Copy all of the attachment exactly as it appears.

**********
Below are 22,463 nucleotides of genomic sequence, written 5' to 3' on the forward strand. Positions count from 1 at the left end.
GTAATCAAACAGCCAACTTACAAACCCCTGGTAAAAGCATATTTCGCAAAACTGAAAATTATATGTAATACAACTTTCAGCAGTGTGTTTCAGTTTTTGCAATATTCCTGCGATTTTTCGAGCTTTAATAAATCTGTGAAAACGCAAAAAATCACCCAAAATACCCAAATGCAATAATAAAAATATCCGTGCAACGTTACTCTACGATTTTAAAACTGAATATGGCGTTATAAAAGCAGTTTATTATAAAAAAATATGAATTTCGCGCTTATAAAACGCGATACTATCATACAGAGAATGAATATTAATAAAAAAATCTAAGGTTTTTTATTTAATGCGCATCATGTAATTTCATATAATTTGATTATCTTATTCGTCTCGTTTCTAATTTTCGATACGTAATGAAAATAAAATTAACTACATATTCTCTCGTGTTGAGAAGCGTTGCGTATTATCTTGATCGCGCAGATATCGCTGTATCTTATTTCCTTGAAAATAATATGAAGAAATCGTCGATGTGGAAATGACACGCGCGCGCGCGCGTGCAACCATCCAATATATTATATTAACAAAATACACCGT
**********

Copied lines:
Below are 22,463 nucleotides of genomic sequence, written 5' to 3' on the forward strand. Positions count from 1 at the left end.
GTAATCAAACAGCCAACTTACAAACCCCTGGTAAAAGCATATTTCGCAAAACTGAAAATTATATGTAATACAACTTTCAGCAGTGTGTTTCAGTTTTTGCAATATTCCTGCGATTTTTCGAGCTTTAATAAATCTGTGAAAACGCAAAAAATCACCCAAAATACCCAAATGCAATAATAAAAATATCCGTGCAACGTTACTCTACGATTTTAAAACTGAATATGGCGTTATAAAAGCAGTTTATTATAAAAAAATATGAATTTCGCGCTTATAAAACGCGATACTATCATACAGAGAATGAATATTAATAAAAAAATCTAAGGTTTTTTATTTAATGCGCATCATGTAATTTCATATAATTTGATTATCTTATTCGTCTCGTTTCTAATTTTCGATACGTAATGAAAATAAAATTAACTACATATTCTCTCGTGTTGAGAAGCGTTGCGTATTATCTTGATCGCGCAGATATCGCTGTATCTTATTTCCTTGAAAATAATATGAAGAAATCGTCGATGTGGAAATGACACGCGCGCGCGCGCGTGCAACCATCCAATATATTATATTAACAAAATACACCGT